Why Cone Half Angle (CHA or AOI) in Filter is important in Bio Imaging

In bio imaging system, it is common to see cone angle reported as an AOI (angle of incidence) range instead of in terms of CHA (cone half angle) or f-number, but the effects of AOI and CHA differ, so they should be stated as separate parameters.  This article will share what is cone half angle  or Angle of incidence ( AOI) and why they are important in bio fluorescent imaging system.

Cone half angle  describes the extent to which an incident beam is converging or diverging. It is defined as the angle between the AOI (angle of incidence) of the incident beam and the most oblique marginal ray (Figures a-c). Therefore, a 0˚ CHA  is synonymous with collimated light, and larger cone half angles designate a pronounced convergent or divergent beam.

dichroic filters reflect specific wavelength ranges while transmitting others.

Diagrams showing uncollimated light and cone half angle for (a) an optical filter at 0° AOI (b) a dichroic filter at 45° AOI, and (c) a high-reflectivity mirror at 45° AOI (angle of incidence). Both numerical aperture (NA) and f-number (F#) are alternate properties used to describe the cone of a beam. The following formulas derived using Abbe’s Sine Condition relate CHA and f-number:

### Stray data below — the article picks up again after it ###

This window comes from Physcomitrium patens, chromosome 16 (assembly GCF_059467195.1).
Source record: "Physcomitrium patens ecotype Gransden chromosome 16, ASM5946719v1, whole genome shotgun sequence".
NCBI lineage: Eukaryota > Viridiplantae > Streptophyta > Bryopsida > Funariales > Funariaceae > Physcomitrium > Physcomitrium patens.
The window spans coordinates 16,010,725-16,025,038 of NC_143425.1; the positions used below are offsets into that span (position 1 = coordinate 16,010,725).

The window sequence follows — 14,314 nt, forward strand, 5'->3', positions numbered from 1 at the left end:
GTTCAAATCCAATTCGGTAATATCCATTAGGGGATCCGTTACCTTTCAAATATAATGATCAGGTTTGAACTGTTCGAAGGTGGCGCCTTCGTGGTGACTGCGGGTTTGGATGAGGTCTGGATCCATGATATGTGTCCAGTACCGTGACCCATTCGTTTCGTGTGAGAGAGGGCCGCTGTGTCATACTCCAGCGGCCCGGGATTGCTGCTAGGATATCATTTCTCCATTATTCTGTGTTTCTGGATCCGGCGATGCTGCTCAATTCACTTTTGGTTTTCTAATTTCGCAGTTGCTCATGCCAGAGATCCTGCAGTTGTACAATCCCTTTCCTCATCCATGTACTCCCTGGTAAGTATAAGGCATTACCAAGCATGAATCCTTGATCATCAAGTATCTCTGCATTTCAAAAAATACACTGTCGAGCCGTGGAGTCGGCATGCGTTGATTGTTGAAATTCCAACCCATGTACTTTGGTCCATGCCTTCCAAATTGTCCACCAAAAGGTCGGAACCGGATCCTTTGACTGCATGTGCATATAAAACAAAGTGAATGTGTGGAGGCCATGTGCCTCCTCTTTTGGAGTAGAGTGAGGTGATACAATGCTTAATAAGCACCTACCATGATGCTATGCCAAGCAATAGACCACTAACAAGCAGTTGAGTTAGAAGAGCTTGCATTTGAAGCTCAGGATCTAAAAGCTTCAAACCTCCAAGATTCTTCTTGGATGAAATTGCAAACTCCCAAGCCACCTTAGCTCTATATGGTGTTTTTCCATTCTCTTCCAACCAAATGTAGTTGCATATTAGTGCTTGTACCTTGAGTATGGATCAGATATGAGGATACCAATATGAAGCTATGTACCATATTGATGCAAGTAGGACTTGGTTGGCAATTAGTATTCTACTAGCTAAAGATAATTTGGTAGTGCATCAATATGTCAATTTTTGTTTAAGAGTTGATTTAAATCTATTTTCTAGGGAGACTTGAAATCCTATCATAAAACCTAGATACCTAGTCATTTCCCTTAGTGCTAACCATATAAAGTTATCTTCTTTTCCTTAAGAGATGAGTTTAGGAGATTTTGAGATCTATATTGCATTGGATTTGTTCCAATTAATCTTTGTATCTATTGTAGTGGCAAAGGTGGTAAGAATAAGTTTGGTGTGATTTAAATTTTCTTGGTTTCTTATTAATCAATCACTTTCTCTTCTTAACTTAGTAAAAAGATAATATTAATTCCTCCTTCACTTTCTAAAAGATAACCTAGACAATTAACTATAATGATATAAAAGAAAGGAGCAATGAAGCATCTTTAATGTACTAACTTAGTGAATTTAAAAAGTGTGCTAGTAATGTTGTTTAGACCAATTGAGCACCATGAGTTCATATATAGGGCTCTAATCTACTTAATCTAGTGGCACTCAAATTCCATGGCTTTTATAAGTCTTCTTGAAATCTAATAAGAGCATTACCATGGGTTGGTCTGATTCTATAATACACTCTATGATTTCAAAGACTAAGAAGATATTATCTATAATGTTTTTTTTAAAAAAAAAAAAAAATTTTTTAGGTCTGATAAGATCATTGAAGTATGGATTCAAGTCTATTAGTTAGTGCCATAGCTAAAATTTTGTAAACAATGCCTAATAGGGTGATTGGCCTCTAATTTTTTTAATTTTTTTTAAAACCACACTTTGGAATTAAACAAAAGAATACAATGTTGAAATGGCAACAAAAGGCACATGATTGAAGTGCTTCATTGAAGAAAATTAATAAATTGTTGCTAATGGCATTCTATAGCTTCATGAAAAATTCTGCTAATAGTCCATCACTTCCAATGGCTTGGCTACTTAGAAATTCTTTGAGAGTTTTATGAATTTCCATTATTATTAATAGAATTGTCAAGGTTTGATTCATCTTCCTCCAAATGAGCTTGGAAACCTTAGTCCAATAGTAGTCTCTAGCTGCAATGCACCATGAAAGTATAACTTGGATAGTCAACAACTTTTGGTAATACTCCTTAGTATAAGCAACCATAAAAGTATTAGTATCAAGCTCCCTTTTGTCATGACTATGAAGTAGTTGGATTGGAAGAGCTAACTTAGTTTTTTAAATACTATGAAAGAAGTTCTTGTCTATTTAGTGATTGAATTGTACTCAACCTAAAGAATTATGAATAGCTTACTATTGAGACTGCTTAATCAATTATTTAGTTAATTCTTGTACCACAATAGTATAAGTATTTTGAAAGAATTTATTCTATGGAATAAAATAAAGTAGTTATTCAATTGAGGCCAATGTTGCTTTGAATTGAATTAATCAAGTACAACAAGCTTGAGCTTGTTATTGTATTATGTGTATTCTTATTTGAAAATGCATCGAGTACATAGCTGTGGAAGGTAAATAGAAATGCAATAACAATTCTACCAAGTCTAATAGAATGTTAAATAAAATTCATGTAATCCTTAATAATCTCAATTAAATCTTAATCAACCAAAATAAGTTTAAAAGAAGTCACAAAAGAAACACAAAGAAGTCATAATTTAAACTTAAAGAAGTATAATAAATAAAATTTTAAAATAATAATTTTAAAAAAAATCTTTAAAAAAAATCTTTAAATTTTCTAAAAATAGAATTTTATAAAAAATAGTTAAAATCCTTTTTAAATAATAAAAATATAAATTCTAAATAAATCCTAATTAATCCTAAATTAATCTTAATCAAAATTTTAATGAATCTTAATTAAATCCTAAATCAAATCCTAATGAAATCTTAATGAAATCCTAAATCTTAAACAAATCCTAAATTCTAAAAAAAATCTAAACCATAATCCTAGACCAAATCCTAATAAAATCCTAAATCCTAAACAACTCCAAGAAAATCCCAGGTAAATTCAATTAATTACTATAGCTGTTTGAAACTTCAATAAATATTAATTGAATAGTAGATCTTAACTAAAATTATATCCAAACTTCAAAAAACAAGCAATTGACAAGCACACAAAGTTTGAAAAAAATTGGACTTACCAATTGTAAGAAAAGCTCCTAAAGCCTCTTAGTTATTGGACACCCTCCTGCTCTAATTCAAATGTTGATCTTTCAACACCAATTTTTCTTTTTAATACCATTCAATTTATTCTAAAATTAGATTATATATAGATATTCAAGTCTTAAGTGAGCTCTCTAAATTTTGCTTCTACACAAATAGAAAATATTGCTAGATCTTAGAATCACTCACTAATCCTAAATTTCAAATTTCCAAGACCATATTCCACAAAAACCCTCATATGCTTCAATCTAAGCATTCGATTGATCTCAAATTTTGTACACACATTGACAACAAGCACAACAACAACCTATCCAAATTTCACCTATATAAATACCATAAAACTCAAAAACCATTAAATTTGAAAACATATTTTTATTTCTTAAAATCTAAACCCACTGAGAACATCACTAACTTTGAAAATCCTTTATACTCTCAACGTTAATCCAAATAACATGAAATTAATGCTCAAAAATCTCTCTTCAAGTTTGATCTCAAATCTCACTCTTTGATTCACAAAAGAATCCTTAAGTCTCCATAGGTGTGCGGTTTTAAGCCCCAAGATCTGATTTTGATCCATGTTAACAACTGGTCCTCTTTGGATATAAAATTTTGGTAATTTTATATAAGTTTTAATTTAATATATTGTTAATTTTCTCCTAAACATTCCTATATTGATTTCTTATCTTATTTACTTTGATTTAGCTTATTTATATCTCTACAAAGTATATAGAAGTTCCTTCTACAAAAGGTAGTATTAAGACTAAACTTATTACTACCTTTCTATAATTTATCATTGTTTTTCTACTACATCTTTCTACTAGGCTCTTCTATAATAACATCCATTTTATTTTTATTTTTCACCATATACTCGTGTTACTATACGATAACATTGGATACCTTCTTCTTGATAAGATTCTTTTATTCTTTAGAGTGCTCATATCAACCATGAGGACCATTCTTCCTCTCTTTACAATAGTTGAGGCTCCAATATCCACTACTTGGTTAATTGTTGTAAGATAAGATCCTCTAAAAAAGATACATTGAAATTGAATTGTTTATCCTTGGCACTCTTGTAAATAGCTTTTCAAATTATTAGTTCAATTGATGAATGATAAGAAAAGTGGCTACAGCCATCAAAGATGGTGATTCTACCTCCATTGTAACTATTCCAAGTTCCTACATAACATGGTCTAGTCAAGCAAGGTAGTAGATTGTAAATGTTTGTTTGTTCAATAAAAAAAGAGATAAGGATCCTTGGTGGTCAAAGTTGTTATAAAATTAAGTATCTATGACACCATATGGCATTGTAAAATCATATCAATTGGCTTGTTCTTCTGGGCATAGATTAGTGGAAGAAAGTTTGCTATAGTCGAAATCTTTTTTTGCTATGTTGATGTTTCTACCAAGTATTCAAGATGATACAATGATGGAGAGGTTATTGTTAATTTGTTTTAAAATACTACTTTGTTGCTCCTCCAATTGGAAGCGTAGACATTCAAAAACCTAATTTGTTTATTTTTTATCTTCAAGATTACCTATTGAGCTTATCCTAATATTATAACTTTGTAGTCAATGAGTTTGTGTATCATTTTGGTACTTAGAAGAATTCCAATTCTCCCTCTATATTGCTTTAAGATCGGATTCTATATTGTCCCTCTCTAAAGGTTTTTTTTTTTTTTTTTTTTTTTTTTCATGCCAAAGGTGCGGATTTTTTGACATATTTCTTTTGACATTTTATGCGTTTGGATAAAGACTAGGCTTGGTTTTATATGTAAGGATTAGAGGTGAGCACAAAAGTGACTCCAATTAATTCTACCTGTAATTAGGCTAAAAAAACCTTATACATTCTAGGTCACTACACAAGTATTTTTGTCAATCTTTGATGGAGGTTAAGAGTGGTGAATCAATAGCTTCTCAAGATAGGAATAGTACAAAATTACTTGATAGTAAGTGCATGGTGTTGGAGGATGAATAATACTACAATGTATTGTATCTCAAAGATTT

θ = half cone angle

n = refractive index of incident medium ( nair≈1 )

F# = f-number

Like increasing AOI (angle of incidence), increasing CHA  values result in a blue shift of interference filter spectra. However, because cone angle essentially represents an average of many angles of incidence, the spectral shift due to CHA is less dramatic than the shift due to tilt. The averaging effect also results in filter edges that become less steep as CHA increases. Bandpass filters, for example, will exhibit a cone shaped passband with a large CHA instead of the square spectral shape seen with collimated light. The effect of CHA is especially apparent for narrowband and ultra-narrow bandpass filters, which show decreased transmission even when Cone half angle is relatively small.

Graph demonstrating the effect of differing cone half angle values on optical filter transmission spectra. Theory data for a narrowband filter is shown at 0° AOI (angle of incidence) with average polarization

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